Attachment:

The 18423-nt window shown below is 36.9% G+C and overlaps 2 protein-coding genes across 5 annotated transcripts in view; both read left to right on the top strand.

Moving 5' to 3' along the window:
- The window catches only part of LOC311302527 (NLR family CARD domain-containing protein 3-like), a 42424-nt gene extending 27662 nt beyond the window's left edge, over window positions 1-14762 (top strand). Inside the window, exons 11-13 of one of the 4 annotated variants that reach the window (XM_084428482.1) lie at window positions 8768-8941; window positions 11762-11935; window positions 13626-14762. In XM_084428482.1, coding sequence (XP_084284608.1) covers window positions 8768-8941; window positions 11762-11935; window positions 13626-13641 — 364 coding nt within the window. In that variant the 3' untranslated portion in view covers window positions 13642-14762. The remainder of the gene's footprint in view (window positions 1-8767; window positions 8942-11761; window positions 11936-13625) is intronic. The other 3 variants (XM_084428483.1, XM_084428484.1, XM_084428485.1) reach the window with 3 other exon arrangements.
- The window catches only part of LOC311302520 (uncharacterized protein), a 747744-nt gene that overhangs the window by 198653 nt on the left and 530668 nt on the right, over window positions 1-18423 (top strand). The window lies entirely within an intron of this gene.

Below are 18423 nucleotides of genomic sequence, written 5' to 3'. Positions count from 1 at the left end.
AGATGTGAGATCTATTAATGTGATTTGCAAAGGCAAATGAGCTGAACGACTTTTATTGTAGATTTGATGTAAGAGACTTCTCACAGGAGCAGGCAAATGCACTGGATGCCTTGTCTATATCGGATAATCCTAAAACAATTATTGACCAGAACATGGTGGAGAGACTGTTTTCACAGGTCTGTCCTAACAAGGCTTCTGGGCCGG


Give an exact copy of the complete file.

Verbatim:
The 18423-nt window shown below is 36.9% G+C and overlaps 2 protein-coding genes across 5 annotated transcripts in view; both read left to right on the top strand.

Moving 5' to 3' along the window:
- The window catches only part of LOC311302527 (NLR family CARD domain-containing protein 3-like), a 42424-nt gene extending 27662 nt beyond the window's left edge, over window positions 1-14762 (top strand). Inside the window, exons 11-13 of one of the 4 annotated variants that reach the window (XM_084428482.1) lie at window positions 8768-8941; window positions 11762-11935; window positions 13626-14762. In XM_084428482.1, coding sequence (XP_084284608.1) covers window positions 8768-8941; window positions 11762-11935; window positions 13626-13641 — 364 coding nt within the window. In that variant the 3' untranslated portion in view covers window positions 13642-14762. The remainder of the gene's footprint in view (window positions 1-8767; window positions 8942-11761; window positions 11936-13625) is intronic. The other 3 variants (XM_084428483.1, XM_084428484.1, XM_084428485.1) reach the window with 3 other exon arrangements.
- The window catches only part of LOC311302520 (uncharacterized protein), a 747744-nt gene that overhangs the window by 198653 nt on the left and 530668 nt on the right, over window positions 1-18423 (top strand). The window lies entirely within an intron of this gene.

Below are 18423 nucleotides of genomic sequence, written 5' to 3'. Positions count from 1 at the left end.
AGATGTGAGATCTATTAATGTGATTTGCAAAGGCAAATGAGCTGAACGACTTTTATTGTAGATTTGATGTAAGAGACTTCTCACAGGAGCAGGCAAATGCACTGGATGCCTTGTCTATATCGGATAATCCTAAAACAATTATTGACCAGAACATGGTGGAGAGACTGTTTTCACAGGTCTGTCCTAACAAGGCTTCTGGGCCGG